Friday, October 31, 2014
People can do crazy things with Doom. After cracking open You Dig, a single map for Doom II released in 2014, I was surprised to find that there is no crazy BEX or DEH to assist with Tuxlar's level design, which means that all of this is pure sector wizardry. As to what kind of wizardry... Well, the author is attempting to marry two very different gameplay experiences. In one corner, Doom II. In the other, the vast progeny of Infiniminer. That's right; in this PWAD, you dig. You dig a lot. You dig because you're stuck in some kind of cavern and have to find your way out, shovel in hand.
Tuesday, October 28, 2014
You may not be familiar with the name Tobias Münch, but Pablo Dictter might ring a bell. The two are partners in crime, coming together to bang out the lesser-profile Doom II episode Hatomo Battles the Yomi Demons in 2007. This isn't a joint venture, though; Tobias made Visions of Eternity all by his lonesome, releasing it in late 2013. It's a single episode for the original Doom, but plays in ZDoom. The only caveat is that I see very few reasons why Tobias picked the engine since he doesn't go wild with the detailing, the main one being its presence on the menu as a fifth episode.
Tuesday, October 21, 2014
Joshy released Surge in early 2012. It was an unfinished collection of speedmaps built upon the idea of forcing the player to "surge" forward through the level's action in order to clear a spot that was safe enough to stand in. After a hiatus from mapping, Joshy picked it up again and finished the set for release in 2014, re-branding it as Resurgence. Like its progenitor and Speed of Doom, this is a megaWAD for Boom-compatible ports that emphasizes gut-busting action and intelligent, fast-on-your-feet decision making. Unlike Surge, there's actually something of a story, with you waking up from the oblivion of death and having to fight your way out of Hell and back to the realm of the living on Titan before you can put a stop to Hell's invasion. Something goes wrong on the way, of course, and you're launched into the future where Hell is completely entrenched, but it wouldn't be a Joshy map if you weren't facing overwhelming odds.
Tuesday, October 14, 2014
mouldy snuck into the Doom community in 2012, releasing The Eye as his debut. While contributing to community projects like NOVA and Doom 2 in Name Only, he began Going Down, his obligatory one-man megaWAD. It's a full 32-map replacement, completed in 2014 to be played in Boom-compatible engines, though some of its clever faux-scripting will leave you wondering if that is truly the case. mouldy's has a pretty simple story, with Doomguy assaulting an ominous UAC tower, starting at the top floor and then working his way down via elevator. Of course, he hits the ground floor at MAP07 and spends most of the rest of the time going... deeper. You also get to see the softer side of Doomguy, who rings up his mother occasionally as he makes his way through the infestation. If that sounds a wee bit cheeky to you, well, that's just the tip of the iceberg.
Thursday, October 9, 2014
The only thing more rare than a Hexen PWAD is a HACX PWAD. But, uh, this isn't about a HACX WAD - it's about Shadows of Chronos, a 5-map hub for Hexen released in 2014 by Doom veteran Kaiser. For those keeping track, this will be the first Hexen PWAD reviewed on my blog, but that's not because I hate Hexen. In fact, I love it to death. Hexen maps are just few and far between, due to a number of factors including but not limited to its relatively minor fanbase, balancing maps for three different classes, the original's presentation of hub-based gameplay, dependence upon puzzles that many players find to be obtuse, and only having four weapons at a time. It's basically the FPS version of a dungeon crawler, minus the cool loot, party system, and (for the most part) character progression. Hexen has its own definite niche, as small as it is, and if it even barely intersects with your interests, then read on.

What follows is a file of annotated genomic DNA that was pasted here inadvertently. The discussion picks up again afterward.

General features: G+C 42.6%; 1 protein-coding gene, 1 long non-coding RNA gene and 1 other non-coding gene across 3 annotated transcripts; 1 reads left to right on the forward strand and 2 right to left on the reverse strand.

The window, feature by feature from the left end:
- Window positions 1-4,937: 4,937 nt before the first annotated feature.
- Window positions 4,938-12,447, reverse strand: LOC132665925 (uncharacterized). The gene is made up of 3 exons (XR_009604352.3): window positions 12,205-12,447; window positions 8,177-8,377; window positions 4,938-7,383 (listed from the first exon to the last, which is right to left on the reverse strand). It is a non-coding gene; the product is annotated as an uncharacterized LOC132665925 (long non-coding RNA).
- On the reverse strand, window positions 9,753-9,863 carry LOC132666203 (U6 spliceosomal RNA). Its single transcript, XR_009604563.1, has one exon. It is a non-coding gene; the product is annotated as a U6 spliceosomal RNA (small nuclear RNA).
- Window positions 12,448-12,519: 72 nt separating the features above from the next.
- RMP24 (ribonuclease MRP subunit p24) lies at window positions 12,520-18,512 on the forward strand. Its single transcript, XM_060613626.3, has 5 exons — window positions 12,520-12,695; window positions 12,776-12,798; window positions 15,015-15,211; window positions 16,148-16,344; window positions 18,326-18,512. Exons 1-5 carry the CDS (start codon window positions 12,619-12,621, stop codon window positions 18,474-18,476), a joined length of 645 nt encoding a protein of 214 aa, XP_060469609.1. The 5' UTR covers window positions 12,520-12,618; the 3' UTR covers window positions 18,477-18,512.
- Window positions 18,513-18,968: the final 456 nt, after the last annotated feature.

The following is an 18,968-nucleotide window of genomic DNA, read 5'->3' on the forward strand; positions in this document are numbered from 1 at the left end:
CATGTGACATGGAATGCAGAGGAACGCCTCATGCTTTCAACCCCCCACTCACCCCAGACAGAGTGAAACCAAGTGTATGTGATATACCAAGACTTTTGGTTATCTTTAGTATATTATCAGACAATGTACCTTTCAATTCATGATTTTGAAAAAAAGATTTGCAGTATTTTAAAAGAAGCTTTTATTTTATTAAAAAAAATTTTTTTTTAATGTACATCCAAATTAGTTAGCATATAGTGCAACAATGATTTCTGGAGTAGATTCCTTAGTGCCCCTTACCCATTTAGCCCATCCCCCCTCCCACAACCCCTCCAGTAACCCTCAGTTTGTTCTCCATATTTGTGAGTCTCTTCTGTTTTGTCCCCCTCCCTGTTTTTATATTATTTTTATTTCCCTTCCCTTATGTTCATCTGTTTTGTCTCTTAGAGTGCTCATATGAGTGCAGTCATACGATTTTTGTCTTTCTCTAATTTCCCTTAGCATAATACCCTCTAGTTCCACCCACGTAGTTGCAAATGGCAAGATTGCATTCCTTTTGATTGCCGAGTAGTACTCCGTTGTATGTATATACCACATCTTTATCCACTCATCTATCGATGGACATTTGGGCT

Monday, October 6, 2014
BEFORE THE STORM
by Nigel "Enjay" Rowand
BEFORE THE STORM
by Nigel "Enjay" Rowand
Enjay was there at the start of Doom's community in 1994 and he's been consistent in pushing the old, creaking game into new directions with his work in the ZDoom engine. Gene-Tech is his latest release, and one that comes after a bit of an authorial hiatus. It's a single map for any Doom IWAD to be played in GZDoom, but it isn't short by any stretch of the imagination. The story is pretty simple; Gene-Tech is a shady corporation on Mars (DUN DUN DUNNNNN) that has been making some stunning advances in genetics and cybernetics, but word has it that the source of their good fortune isn't human. The rules on first contact scenarios are quite clear on the situation and as such you're sent to investigate and end any security threats to the human race.
Wednesday, October 1, 2014
Big Memka was as one of the main contributors to Whitemare 2, the Russian Doom community megaWAD of 2014. His maps had a high level of visual polish and tended toward compelling, if linear, gameplay, excepting the now-infamous "Gloominarch's Realm". Bloody Steel, Memka's first solo release, gives us a deeper look into his personal predilections, free of the artificialities of speedmapping. Another foray into Russian realism, Memka delivers a nine (or ten if you're generous) map episode that's more varied in gameplay variety and, again, practically dripping with detailing. The levels were designed for Boom-compatible engines, I believe, but are best experienced in GL ports (GLBoom / GZDoom) mainly due to the skies. I made it all the way through in ZDoom before realizing, with only ugly visual bugs to show for my ignorance.